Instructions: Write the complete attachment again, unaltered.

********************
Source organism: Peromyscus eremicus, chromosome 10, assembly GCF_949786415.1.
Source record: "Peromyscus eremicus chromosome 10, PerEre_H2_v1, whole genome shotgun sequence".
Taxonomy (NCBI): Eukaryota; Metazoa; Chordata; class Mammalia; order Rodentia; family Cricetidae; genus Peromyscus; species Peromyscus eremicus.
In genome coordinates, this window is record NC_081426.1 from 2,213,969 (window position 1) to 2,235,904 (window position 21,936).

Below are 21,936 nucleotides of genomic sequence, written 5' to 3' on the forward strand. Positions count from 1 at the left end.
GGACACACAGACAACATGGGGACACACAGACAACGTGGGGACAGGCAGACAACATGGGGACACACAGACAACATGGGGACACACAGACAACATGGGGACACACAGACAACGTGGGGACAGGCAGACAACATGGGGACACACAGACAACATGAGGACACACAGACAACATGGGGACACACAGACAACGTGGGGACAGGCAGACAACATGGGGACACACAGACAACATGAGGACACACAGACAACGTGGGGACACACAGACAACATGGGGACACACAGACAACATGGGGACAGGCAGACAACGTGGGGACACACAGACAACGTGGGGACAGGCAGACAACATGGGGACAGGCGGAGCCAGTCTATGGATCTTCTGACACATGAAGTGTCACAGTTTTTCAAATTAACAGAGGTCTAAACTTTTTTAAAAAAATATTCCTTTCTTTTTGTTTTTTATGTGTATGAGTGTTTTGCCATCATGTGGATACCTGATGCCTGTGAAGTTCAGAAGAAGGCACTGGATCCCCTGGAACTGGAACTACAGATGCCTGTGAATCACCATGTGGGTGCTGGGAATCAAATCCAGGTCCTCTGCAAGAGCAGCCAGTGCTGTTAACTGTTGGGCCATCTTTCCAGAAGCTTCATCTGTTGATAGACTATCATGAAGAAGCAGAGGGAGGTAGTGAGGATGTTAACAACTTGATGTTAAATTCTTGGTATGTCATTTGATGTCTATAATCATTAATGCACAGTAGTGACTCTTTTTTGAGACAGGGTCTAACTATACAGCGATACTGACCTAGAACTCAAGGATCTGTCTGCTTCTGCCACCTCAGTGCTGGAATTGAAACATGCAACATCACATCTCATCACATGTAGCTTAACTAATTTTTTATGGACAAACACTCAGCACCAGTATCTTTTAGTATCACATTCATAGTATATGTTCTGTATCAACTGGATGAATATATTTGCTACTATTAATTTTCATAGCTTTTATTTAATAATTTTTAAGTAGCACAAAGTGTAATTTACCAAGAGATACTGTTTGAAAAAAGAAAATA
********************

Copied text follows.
Source organism: Peromyscus eremicus, chromosome 10, assembly GCF_949786415.1.
Source record: "Peromyscus eremicus chromosome 10, PerEre_H2_v1, whole genome shotgun sequence".
Taxonomy (NCBI): Eukaryota; Metazoa; Chordata; class Mammalia; order Rodentia; family Cricetidae; genus Peromyscus; species Peromyscus eremicus.
In genome coordinates, this window is record NC_081426.1 from 2,213,969 (window position 1) to 2,235,904 (window position 21,936).

Below are 21,936 nucleotides of genomic sequence, written 5' to 3' on the forward strand. Positions count from 1 at the left end.
GGACACACAGACAACATGGGGACACACAGACAACGTGGGGACAGGCAGACAACATGGGGACACACAGACAACATGGGGACACACAGACAACATGGGGACACACAGACAACGTGGGGACAGGCAGACAACATGGGGACACACAGACAACATGAGGACACACAGACAACATGGGGACACACAGACAACGTGGGGACAGGCAGACAACATGGGGACACACAGACAACATGAGGACACACAGACAACGTGGGGACACACAGACAACATGGGGACACACAGACAACATGGGGACAGGCAGACAACGTGGGGACACACAGACAACGTGGGGACAGGCAGACAACATGGGGACAGGCGGAGCCAGTCTATGGATCTTCTGACACATGAAGTGTCACAGTTTTTCAAATTAACAGAGGTCTAAACTTTTTTAAAAAAATATTCCTTTCTTTTTGTTTTTTATGTGTATGAGTGTTTTGCCATCATGTGGATACCTGATGCCTGTGAAGTTCAGAAGAAGGCACTGGATCCCCTGGAACTGGAACTACAGATGCCTGTGAATCACCATGTGGGTGCTGGGAATCAAATCCAGGTCCTCTGCAAGAGCAGCCAGTGCTGTTAACTGTTGGGCCATCTTTCCAGAAGCTTCATCTGTTGATAGACTATCATGAAGAAGCAGAGGGAGGTAGTGAGGATGTTAACAACTTGATGTTAAATTCTTGGTATGTCATTTGATGTCTATAATCATTAATGCACAGTAGTGACTCTTTTTTGAGACAGGGTCTAACTATACAGCGATACTGACCTAGAACTCAAGGATCTGTCTGCTTCTGCCACCTCAGTGCTGGAATTGAAACATGCAACATCACATCTCATCACATGTAGCTTAACTAATTTTTTATGGACAAACACTCAGCACCAGTATCTTTTAGTATCACATTCATAGTATATGTTCTGTATCAACTGGATGAATATATTTGCTACTATTAATTTTCATAGCTTTTATTTAATAATTTTTAAGTAGCACAAAGTGTAATTTACCAAGAGATACTGTTTGAAAAAAGAAAATA